IN THE TWENTIETH CENTURY, a handful of anthropologists, living with hunter-gatherers, described the workings of societies without leaders, where food seemed to be equally available to all. 
These reports resonated with Rousseau’s visions of primitive equality and Marxist theories about the deep roots of communism. 
Could hunter-gatherers be seen as “living fossils,” showing us how we all once lived — and might one day live again?
In the past decades a lot of new work has been done that is relevant to these questions.
Nobody now believes that modern hunter-gatherers are typical of our way of life in the Palaeolithic. But there’s broad agreement that they can shed light on ancestral conditions — that they’re the best analogue we have. 
While memory of the Conference on Hunting and Gathering Societies is still fresh, I’ll share some current thinking on political organization among hunter-gatherers — particularly the question of how egalitarianism might have evolved.
The egalitarianism papers
In Liverpool there were two presentations on hunter-gatherer egalitarianism — one by Frank Marlowe of Cambridge, and one by me.
Marlowe, using a carefully drawn sample of cultures, showed that lack of social stratification is more common among hunter-gatherers than in societies relying on other types of subsistence (farmers, horticulturalists, or pastoralists).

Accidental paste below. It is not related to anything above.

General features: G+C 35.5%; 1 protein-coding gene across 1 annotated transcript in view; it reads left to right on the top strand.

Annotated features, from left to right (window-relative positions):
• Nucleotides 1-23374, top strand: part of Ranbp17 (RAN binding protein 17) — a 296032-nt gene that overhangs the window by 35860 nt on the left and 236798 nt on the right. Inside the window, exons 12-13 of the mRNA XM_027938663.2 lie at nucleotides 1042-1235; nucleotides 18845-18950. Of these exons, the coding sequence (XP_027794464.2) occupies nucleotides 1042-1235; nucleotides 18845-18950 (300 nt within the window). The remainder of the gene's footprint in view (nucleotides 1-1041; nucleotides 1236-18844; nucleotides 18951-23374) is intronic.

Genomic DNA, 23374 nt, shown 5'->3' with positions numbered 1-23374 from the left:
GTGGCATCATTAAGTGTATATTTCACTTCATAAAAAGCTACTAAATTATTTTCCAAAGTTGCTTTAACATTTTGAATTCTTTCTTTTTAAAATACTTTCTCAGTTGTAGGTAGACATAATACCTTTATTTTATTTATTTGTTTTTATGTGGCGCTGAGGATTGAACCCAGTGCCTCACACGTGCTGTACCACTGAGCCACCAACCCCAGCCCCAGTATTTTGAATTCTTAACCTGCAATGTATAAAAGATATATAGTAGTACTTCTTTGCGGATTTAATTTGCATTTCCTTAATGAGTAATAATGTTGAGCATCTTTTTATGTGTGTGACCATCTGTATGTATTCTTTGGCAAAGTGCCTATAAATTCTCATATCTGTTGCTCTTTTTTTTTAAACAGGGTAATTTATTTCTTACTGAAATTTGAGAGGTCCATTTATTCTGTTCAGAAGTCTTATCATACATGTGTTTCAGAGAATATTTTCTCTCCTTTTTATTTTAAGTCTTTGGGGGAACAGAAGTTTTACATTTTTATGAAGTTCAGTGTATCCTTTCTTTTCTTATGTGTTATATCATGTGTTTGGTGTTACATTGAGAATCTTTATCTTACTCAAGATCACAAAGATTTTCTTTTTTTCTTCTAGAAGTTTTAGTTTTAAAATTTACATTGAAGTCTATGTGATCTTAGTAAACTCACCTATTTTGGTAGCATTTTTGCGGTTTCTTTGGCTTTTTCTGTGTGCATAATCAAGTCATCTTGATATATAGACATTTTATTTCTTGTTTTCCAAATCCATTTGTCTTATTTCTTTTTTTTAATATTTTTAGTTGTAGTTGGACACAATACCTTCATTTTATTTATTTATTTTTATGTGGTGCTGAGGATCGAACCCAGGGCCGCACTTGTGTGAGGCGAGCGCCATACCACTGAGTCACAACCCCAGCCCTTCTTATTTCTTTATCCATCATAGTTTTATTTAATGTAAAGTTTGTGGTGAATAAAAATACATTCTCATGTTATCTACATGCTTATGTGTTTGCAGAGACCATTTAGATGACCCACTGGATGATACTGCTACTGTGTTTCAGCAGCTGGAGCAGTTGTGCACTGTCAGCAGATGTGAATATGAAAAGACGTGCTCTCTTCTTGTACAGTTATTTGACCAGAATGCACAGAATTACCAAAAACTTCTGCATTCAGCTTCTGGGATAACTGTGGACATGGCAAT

And among hunter-gatherer populations, those with higher rates of mobility and greater reliance on large game for their diet are less likely to have social stratification.
In other words, while not all hunter-gatherers are egalitarian, those who are, tend often to be mobile and rely on big game.
How typical these features were of our ancestors is a point of contention (to which we’ll return).
In my presentation, I focused on the possible origins of egalitarianism.
Proximate versus ultimate causation
Work on the evolution of egalitarianism, I suggested, might profit from observing a distinction that biologists often make between forces that could select for a behavior and forces that could maintain it once it emerged.
Taking bird migration as an example, the forces that could lead birds in the northern hemisphere to migrate south during winter include genetic disposition and lack of food (ultimate causes), and physiological responses to falling temperature and shorter days (proximate causes). 
Only the “ultimate” forces, it’s generally agreed, could cause the behavior to evolve by natural selection.